What you’re about to read may indicate the highest form of hypocrisy, but I write it as a means to be thought provoking. This is not intended to establish a platform or perspective to judge the behaviors of others nor is it intended to provide “the answers.” Now, with that opening …
On a recent date-night with my wife we spoke about how we are connected to people on Facebook with whom we have little or no connection with in real life. Unless we take the time to work with Facebook’s Privacy Settings the content shared there is really open to anyone realizing, of course, that if we don’t invest the time to verify every Facebook update there will be breaches in securing access to the information we share.
We discussed how many of our online connections read what we post without our knowing they have connected with us in some way until, at some later time, they comment about something that was shared.
In real life we have real-time, two-way or multi-way dialogues and speaking with someone in person opens up not only the verbal communication, but the non-verbal signals as well. During phone conversations our brain processes the tonality, intonation, speed, volume and other parts of speech in processing the emotional intent of the one speaking. We miss all of that important information when we restrict engagement to online platforms (such as this blog).
More importantly, we lose the fulfillment of human interaction.
In speaking to a group of graduating BYU Idaho students, Elder David H. Bendar, (PhD on Organizational Behavior, Purdue), gave a fantastic talk on this topic entitled, Things as They Really Are. From the August 10, 2007 Wall Street Journal, Dr. Bendar quotes:
“Please note the lack of personal fidelity in the following episode as reported in the Wall Street Journal:
Ric Hoogestraat is “a burly [53-year-old] man with a long gray ponytail, thick sideburns and a salt-and-pepper handlebar mustache. … [Ric spends] six hours a night and often 14 hours at a stretch on weekends as Dutch Hoorenbeek, his six-foot-nine, muscular … cyber-self. The character looks like a younger, physically enhanced version of [Ric]. …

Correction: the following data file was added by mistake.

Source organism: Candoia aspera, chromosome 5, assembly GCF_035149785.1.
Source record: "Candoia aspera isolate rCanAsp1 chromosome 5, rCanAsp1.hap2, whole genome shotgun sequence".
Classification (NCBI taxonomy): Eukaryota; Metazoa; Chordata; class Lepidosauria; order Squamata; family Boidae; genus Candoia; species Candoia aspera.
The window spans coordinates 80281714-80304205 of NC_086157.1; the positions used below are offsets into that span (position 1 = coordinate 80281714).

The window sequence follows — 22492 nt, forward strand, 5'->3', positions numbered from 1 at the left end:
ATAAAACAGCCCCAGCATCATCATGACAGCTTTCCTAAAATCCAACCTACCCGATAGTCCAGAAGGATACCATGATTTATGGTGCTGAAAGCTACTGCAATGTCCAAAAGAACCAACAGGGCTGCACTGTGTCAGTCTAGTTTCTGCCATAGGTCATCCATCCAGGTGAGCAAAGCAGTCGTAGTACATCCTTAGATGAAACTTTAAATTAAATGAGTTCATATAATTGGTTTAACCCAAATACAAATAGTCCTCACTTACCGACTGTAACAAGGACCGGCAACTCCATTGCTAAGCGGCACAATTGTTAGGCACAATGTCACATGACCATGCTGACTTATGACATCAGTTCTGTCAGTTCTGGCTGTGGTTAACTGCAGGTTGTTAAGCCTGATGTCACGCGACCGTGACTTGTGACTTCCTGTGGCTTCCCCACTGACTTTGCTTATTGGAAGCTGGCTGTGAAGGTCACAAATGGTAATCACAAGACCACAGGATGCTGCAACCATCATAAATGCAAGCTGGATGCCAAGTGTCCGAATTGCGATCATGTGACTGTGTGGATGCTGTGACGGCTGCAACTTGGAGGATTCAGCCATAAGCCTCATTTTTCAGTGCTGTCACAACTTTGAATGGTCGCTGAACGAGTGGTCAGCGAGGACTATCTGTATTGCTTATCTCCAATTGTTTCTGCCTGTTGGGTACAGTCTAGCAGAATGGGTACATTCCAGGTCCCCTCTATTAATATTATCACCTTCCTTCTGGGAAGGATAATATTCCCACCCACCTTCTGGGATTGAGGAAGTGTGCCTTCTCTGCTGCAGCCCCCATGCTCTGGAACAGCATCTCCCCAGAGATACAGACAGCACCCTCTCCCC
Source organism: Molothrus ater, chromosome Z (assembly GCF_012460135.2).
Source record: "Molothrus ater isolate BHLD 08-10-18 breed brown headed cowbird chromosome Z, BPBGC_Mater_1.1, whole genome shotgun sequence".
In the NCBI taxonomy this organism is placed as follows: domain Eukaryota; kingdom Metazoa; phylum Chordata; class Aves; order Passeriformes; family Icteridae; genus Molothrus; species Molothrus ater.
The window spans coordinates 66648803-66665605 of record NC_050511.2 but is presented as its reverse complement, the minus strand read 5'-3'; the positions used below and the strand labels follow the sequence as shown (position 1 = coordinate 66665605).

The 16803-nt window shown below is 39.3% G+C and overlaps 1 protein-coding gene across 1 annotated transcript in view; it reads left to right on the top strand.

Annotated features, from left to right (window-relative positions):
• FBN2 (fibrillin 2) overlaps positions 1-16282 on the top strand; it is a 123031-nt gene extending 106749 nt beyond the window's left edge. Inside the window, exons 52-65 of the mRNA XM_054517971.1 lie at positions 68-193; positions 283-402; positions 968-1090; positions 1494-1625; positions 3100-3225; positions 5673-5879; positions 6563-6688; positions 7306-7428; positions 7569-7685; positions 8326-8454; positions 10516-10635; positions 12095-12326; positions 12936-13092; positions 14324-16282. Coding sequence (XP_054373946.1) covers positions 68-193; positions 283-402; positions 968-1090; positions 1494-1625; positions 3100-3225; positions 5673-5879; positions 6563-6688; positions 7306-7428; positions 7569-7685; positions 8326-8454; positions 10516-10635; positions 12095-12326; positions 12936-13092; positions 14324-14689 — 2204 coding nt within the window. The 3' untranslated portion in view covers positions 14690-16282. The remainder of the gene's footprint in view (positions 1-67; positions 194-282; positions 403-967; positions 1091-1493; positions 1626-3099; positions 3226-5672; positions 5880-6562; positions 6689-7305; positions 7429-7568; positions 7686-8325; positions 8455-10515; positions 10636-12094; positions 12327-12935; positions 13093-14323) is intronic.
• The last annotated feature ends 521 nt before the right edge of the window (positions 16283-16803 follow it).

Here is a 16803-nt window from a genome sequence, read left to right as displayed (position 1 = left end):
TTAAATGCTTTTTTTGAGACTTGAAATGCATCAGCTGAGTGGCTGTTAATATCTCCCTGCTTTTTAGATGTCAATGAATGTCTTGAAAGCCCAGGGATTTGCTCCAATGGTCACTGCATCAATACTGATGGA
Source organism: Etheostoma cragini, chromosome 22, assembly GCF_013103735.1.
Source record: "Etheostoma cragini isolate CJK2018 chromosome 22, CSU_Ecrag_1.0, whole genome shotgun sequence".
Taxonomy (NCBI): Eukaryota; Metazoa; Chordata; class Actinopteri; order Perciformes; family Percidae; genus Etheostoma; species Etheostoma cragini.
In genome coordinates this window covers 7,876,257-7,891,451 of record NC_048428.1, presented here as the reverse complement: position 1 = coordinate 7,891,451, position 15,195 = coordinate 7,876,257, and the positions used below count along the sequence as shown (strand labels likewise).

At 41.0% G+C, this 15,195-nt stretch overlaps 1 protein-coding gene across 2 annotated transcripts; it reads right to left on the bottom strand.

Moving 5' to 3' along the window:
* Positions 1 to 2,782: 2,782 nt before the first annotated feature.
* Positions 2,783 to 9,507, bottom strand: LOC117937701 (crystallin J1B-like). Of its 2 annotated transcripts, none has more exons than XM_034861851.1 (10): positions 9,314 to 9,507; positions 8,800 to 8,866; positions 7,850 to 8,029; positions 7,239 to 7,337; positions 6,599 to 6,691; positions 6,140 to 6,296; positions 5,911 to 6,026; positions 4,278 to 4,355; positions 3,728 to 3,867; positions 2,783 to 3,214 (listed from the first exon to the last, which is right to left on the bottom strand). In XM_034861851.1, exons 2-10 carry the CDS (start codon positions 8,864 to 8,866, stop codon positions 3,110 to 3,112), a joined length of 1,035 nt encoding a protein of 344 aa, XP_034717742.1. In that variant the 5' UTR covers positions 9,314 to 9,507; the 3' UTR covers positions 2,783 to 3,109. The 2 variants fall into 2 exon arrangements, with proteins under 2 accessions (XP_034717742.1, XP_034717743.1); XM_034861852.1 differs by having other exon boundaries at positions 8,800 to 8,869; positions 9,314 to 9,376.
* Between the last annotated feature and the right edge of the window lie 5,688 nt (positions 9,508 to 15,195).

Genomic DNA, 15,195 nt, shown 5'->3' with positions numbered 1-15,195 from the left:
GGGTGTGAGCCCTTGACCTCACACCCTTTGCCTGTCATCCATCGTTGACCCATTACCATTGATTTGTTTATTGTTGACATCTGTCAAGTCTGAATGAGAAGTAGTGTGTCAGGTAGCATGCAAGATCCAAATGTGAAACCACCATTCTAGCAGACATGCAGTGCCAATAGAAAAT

“… [He] sits at his computer with the blinds drawn. … While his wife, Sue, watches television in the living room, Mr. Hoogestraat chats online with what appears on the screen to be a tall, slim redhead.
“He’s never met the woman outside of the computer world of Second Life, a well-chronicled digital fantasyland. … He’s never so much as spoken to her on the telephone. But their relationship has taken on curiously real dimensions. They own two dogs, pay a mortgage together and spend hours [in their cyberspace world] shopping at the mall and taking long motorcycle rides. … Their bond is so strong that three months ago, Mr. Hoogestraat asked Janet Spielman, the 38-year-old Canadian woman who controls the redhead, to become his virtual wife.
“The woman he’s legally wed to is not amused. ‘It’s really devastating,’ says Sue Hoogestraat, … who has been married to Mr. Hoogestraat for seven months.”
A later quote within the same article:
“Nearly 40% of men and 53% of women who play online games said their virtual friends were equal to or better than their real-life friends, according to a survey of 30,000 gamers conducted by … a recent Ph.D. graduate from Stanford University. More than a quarter of gamers [who responded indicated that] the emotional highlight of the past week occurred in a computer world.”
I enjoy many new friendships, connections, opportunities and events from the wonderful connections I’ve made online. I’ve found that my online presence has deepened friendships, rekindled old connections, and enriched my life; however, I appreciate this caution to see things as they really are and not become more caught-up in the online world than in the real one.
It’s a balance and an approach with moderation that I struggle with and I know I’m not alone. What have you found works for you in balancing your offline and online interactions?